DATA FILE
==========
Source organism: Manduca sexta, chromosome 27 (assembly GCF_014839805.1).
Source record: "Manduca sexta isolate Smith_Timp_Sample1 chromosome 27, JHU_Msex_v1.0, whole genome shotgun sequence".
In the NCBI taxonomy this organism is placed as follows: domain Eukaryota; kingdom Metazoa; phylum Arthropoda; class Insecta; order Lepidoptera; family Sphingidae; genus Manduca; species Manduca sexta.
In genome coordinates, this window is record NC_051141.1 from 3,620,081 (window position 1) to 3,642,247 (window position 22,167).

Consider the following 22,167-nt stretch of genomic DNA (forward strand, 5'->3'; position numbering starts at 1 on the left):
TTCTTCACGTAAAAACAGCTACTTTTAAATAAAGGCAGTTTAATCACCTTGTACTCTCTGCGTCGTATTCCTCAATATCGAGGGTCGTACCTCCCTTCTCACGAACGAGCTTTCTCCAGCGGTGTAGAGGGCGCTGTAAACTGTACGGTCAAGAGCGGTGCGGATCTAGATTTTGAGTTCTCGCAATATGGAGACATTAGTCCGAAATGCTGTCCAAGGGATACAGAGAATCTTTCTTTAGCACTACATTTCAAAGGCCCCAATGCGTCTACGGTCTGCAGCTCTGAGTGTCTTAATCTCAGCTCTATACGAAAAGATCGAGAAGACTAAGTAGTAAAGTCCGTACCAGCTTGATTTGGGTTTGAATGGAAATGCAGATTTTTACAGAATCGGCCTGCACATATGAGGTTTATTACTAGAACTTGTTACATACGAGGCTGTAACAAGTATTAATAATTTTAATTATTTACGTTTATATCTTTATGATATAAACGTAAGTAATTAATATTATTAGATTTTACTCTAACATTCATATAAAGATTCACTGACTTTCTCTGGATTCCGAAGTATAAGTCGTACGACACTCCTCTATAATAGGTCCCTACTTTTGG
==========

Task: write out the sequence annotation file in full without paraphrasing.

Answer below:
Source organism: Manduca sexta, chromosome 27 (assembly GCF_014839805.1).
Source record: "Manduca sexta isolate Smith_Timp_Sample1 chromosome 27, JHU_Msex_v1.0, whole genome shotgun sequence".
In the NCBI taxonomy this organism is placed as follows: domain Eukaryota; kingdom Metazoa; phylum Arthropoda; class Insecta; order Lepidoptera; family Sphingidae; genus Manduca; species Manduca sexta.
In genome coordinates, this window is record NC_051141.1 from 3,620,081 (window position 1) to 3,642,247 (window position 22,167).

Consider the following 22,167-nt stretch of genomic DNA (forward strand, 5'->3'; position numbering starts at 1 on the left):
TTCTTCACGTAAAAACAGCTACTTTTAAATAAAGGCAGTTTAATCACCTTGTACTCTCTGCGTCGTATTCCTCAATATCGAGGGTCGTACCTCCCTTCTCACGAACGAGCTTTCTCCAGCGGTGTAGAGGGCGCTGTAAACTGTACGGTCAAGAGCGGTGCGGATCTAGATTTTGAGTTCTCGCAATATGGAGACATTAGTCCGAAATGCTGTCCAAGGGATACAGAGAATCTTTCTTTAGCACTACATTTCAAAGGCCCCAATGCGTCTACGGTCTGCAGCTCTGAGTGTCTTAATCTCAGCTCTATACGAAAAGATCGAGAAGACTAAGTAGTAAAGTCCGTACCAGCTTGATTTGGGTTTGAATGGAAATGCAGATTTTTACAGAATCGGCCTGCACATATGAGGTTTATTACTAGAACTTGTTACATACGAGGCTGTAACAAGTATTAATAATTTTAATTATTTACGTTTATATCTTTATGATATAAACGTAAGTAATTAATATTATTAGATTTTACTCTAACATTCATATAAAGATTCACTGACTTTCTCTGGATTCCGAAGTATAAGTCGTACGACACTCCTCTATAATAGGTCCCTACTTTTGG